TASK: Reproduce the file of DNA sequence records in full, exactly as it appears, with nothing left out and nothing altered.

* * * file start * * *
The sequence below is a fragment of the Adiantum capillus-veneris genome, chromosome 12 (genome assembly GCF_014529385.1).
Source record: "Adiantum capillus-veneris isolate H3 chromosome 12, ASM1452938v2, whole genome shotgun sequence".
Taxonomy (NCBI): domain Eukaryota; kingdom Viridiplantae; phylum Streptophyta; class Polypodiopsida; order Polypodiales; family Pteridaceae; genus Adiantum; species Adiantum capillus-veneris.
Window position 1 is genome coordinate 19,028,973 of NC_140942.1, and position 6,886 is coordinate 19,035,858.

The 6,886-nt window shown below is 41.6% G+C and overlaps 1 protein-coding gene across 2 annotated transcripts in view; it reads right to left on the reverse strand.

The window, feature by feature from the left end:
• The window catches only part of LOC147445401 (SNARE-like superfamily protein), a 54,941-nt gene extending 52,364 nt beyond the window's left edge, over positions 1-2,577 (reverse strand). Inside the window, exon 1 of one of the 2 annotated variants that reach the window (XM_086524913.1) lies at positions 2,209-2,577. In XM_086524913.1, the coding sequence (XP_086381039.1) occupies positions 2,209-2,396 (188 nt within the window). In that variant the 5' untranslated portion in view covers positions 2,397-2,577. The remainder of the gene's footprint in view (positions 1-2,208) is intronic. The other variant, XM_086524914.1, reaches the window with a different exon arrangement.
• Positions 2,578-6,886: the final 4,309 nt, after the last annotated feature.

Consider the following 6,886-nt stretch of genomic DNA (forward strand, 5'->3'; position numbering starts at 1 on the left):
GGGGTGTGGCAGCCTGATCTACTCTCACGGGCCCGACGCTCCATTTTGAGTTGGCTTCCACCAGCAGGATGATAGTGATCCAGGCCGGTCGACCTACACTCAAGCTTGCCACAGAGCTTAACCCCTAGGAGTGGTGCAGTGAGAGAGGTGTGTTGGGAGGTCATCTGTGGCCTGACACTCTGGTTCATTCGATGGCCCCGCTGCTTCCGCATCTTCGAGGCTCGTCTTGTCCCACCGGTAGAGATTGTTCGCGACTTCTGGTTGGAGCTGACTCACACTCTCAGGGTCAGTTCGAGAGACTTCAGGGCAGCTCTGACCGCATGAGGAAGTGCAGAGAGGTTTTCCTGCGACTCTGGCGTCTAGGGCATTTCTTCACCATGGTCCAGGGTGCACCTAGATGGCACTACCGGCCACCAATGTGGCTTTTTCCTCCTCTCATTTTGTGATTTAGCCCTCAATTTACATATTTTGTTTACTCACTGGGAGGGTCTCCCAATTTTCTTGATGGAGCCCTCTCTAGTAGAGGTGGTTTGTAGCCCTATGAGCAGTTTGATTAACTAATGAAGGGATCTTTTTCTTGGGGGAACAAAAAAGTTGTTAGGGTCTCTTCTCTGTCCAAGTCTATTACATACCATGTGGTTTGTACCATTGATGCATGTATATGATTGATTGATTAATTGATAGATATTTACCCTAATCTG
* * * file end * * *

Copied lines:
The sequence below is a fragment of the Adiantum capillus-veneris genome, chromosome 12 (genome assembly GCF_014529385.1).
Source record: "Adiantum capillus-veneris isolate H3 chromosome 12, ASM1452938v2, whole genome shotgun sequence".
Taxonomy (NCBI): domain Eukaryota; kingdom Viridiplantae; phylum Streptophyta; class Polypodiopsida; order Polypodiales; family Pteridaceae; genus Adiantum; species Adiantum capillus-veneris.
Window position 1 is genome coordinate 19,028,973 of NC_140942.1, and position 6,886 is coordinate 19,035,858.

The 6,886-nt window shown below is 41.6% G+C and overlaps 1 protein-coding gene across 2 annotated transcripts in view; it reads right to left on the reverse strand.

The window, feature by feature from the left end:
• The window catches only part of LOC147445401 (SNARE-like superfamily protein), a 54,941-nt gene extending 52,364 nt beyond the window's left edge, over positions 1-2,577 (reverse strand). Inside the window, exon 1 of one of the 2 annotated variants that reach the window (XM_086524913.1) lies at positions 2,209-2,577. In XM_086524913.1, the coding sequence (XP_086381039.1) occupies positions 2,209-2,396 (188 nt within the window). In that variant the 5' untranslated portion in view covers positions 2,397-2,577. The remainder of the gene's footprint in view (positions 1-2,208) is intronic. The other variant, XM_086524914.1, reaches the window with a different exon arrangement.
• Positions 2,578-6,886: the final 4,309 nt, after the last annotated feature.

Consider the following 6,886-nt stretch of genomic DNA (forward strand, 5'->3'; position numbering starts at 1 on the left):
GGGGTGTGGCAGCCTGATCTACTCTCACGGGCCCGACGCTCCATTTTGAGTTGGCTTCCACCAGCAGGATGATAGTGATCCAGGCCGGTCGACCTACACTCAAGCTTGCCACAGAGCTTAACCCCTAGGAGTGGTGCAGTGAGAGAGGTGTGTTGGGAGGTCATCTGTGGCCTGACACTCTGGTTCATTCGATGGCCCCGCTGCTTCCGCATCTTCGAGGCTCGTCTTGTCCCACCGGTAGAGATTGTTCGCGACTTCTGGTTGGAGCTGACTCACACTCTCAGGGTCAGTTCGAGAGACTTCAGGGCAGCTCTGACCGCATGAGGAAGTGCAGAGAGGTTTTCCTGCGACTCTGGCGTCTAGGGCATTTCTTCACCATGGTCCAGGGTGCACCTAGATGGCACTACCGGCCACCAATGTGGCTTTTTCCTCCTCTCATTTTGTGATTTAGCCCTCAATTTACATATTTTGTTTACTCACTGGGAGGGTCTCCCAATTTTCTTGATGGAGCCCTCTCTAGTAGAGGTGGTTTGTAGCCCTATGAGCAGTTTGATTAACTAATGAAGGGATCTTTTTCTTGGGGGAACAAAAAAGTTGTTAGGGTCTCTTCTCTGTCCAAGTCTATTACATACCATGTGGTTTGTACCATTGATGCATGTATATGATTGATTGATTAATTGATAGATATTTACCCTAATCTG